Cohocton Wind Watch: June 2013
Cohocton Wind Watch is a community citizen organization dedicated to preserve the public safety, property values, economic viability, environmental integrity and quality of life in Cohocton, NY and in surrounding townships. Neighbors committed to public service in order to achieve a reasonable vision for a Finger Lakes region worthy of future generations.


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Thursday, June 27, 2013

EverPower trying to work big developers’ playbook

Kevin Sheen of EverPower continues to willfully disobey the wishes of the Allegany Town Board in what Judge Michael L. Nenno called “contumacious” conduct.
His company brought not one but two lawsuits against the town, one against the planning board that Judge Nenno threw out, the other against the town board, which EverPower has now scheduled for a hearing before Judge Nenno in December. The company and its principle, Mr. Sheen, want to stretch this out so the town and the Carrollton Town Board will believe there is some sort of sword hanging over their heads.
The reality is, EverPower will likely get thrown out of court again and this story will be over. But by delaying judgment, EverPower hopes to line up a road-use agreement and maybe a few more landowners through whose land it needs to haul its 400-ton crane and some very long wind turbine blades, and make the town boards think this is a done deal. This page out of the big developers’ playbook is classic.

Let's not talk this time about how intrusive wind farms are for the communities asked to host them. Let's talk instead about why wind farms don't achieve their only mission: to reduce greenhouse gas emissions from power plants. We are well on the way to achieving fossil-fuel independence, and now we are focused on addressing climate change.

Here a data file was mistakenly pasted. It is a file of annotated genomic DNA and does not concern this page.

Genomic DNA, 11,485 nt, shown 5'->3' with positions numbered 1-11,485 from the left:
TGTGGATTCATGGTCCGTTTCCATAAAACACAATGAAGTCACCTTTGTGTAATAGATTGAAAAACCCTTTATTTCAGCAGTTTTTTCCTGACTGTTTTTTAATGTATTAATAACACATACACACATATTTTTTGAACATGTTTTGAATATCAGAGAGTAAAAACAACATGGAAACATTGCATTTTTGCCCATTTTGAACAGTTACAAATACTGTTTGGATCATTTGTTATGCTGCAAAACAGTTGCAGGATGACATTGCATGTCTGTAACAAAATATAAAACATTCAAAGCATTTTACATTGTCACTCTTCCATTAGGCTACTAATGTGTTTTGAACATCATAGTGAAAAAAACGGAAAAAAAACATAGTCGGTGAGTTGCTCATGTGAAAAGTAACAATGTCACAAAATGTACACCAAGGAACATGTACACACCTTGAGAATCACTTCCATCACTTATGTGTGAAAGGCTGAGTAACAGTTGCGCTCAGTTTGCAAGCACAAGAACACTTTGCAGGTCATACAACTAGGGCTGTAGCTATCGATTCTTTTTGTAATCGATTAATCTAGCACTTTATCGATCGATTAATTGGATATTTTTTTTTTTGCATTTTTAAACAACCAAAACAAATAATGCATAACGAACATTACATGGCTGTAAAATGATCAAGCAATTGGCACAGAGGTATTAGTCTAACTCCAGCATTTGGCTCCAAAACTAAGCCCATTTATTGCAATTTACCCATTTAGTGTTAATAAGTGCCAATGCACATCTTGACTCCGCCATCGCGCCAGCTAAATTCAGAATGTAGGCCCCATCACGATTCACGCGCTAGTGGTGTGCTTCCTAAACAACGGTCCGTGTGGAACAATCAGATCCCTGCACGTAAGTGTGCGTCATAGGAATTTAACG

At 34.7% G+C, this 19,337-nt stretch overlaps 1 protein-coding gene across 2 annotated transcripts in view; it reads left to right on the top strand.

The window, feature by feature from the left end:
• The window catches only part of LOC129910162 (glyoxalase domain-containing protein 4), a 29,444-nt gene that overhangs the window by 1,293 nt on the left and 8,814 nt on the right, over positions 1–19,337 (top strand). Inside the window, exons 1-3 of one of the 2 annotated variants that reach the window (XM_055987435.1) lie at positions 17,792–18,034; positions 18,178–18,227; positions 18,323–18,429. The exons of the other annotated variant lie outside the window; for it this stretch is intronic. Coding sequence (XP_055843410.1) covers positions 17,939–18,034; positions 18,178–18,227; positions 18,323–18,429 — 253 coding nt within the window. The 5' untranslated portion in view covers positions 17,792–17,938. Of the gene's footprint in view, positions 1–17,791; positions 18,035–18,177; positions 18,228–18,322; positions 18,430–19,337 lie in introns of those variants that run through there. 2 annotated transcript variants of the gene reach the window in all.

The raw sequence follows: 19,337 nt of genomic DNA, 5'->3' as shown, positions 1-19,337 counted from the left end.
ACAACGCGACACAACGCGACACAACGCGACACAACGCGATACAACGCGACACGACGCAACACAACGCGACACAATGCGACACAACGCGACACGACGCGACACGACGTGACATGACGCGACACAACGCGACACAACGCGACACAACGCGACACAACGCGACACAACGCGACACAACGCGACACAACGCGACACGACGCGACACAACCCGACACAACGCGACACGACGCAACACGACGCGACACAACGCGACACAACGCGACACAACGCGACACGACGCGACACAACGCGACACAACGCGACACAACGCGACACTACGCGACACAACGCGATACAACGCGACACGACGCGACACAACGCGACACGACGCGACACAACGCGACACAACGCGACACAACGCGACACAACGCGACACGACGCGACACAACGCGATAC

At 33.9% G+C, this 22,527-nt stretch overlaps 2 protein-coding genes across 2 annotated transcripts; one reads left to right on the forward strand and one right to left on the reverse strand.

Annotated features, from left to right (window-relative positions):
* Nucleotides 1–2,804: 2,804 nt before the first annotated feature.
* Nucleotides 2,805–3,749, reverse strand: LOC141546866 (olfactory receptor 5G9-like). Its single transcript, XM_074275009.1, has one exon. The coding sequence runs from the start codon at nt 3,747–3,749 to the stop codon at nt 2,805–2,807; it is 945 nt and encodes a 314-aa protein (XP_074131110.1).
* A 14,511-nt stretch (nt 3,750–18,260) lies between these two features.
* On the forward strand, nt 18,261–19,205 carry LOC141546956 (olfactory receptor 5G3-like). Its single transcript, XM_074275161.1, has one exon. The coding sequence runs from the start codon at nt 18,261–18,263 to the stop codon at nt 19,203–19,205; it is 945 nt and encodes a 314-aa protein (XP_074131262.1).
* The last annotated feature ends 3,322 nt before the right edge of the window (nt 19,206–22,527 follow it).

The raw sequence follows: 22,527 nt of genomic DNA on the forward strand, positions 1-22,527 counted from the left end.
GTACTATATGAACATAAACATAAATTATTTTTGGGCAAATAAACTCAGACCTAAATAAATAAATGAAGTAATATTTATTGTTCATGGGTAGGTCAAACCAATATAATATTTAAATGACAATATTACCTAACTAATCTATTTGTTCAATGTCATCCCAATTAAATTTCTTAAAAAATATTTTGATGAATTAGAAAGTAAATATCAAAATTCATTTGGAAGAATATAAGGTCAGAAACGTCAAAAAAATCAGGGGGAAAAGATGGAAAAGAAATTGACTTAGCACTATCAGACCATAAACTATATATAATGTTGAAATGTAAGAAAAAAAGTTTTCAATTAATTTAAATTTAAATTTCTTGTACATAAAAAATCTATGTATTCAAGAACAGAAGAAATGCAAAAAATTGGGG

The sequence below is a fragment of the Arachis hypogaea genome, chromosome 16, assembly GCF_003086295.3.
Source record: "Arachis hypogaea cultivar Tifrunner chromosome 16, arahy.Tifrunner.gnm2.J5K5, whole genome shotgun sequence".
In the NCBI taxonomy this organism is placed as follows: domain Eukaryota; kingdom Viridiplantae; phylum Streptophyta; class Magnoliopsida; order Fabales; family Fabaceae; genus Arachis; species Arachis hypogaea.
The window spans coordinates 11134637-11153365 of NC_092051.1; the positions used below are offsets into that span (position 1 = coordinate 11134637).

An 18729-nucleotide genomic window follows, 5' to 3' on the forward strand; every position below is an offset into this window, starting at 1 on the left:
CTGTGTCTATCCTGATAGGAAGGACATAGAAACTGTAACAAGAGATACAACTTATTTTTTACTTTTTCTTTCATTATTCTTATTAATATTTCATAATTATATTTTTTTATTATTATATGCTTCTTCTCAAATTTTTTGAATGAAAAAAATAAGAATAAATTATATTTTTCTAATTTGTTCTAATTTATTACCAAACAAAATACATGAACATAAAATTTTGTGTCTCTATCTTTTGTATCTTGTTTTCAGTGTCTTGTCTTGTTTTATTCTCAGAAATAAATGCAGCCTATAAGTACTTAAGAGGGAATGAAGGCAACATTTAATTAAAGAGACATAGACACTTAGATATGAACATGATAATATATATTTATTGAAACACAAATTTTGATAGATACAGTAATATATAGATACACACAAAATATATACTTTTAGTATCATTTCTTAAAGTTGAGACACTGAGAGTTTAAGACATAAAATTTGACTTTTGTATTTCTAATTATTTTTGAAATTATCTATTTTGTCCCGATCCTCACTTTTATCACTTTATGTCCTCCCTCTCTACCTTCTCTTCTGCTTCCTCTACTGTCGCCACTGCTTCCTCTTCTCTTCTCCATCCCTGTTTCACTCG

The first thing to note is that despite hundreds of thousands of wind turbines installed all over the world, there appears to be no affect on climate change. Whether climate is our fault or not, wind farms were supposed to slow down the pace of extreme storms and global warming, but that hasn't happened.

Most power plants are designed to generate about 100 megawatts (MW) of electricity, and most operate at 90 percent or better of their design capacity. Wind farms are designed to generate 50 MW 0r less, and, according to the New York State Energy Research and Development Authority, they operate at 10 percent of that.

Wind farms are not viable without lots of money from taxpayers. The price paid for electricity fluctuates widely during the day, and season by season, according to demand. When demand for electricity is high, during the daytime and during the summer months, the grid operator calls up quick ramp-up power plants like Indeck in Olean and pays about $90 per MW hour.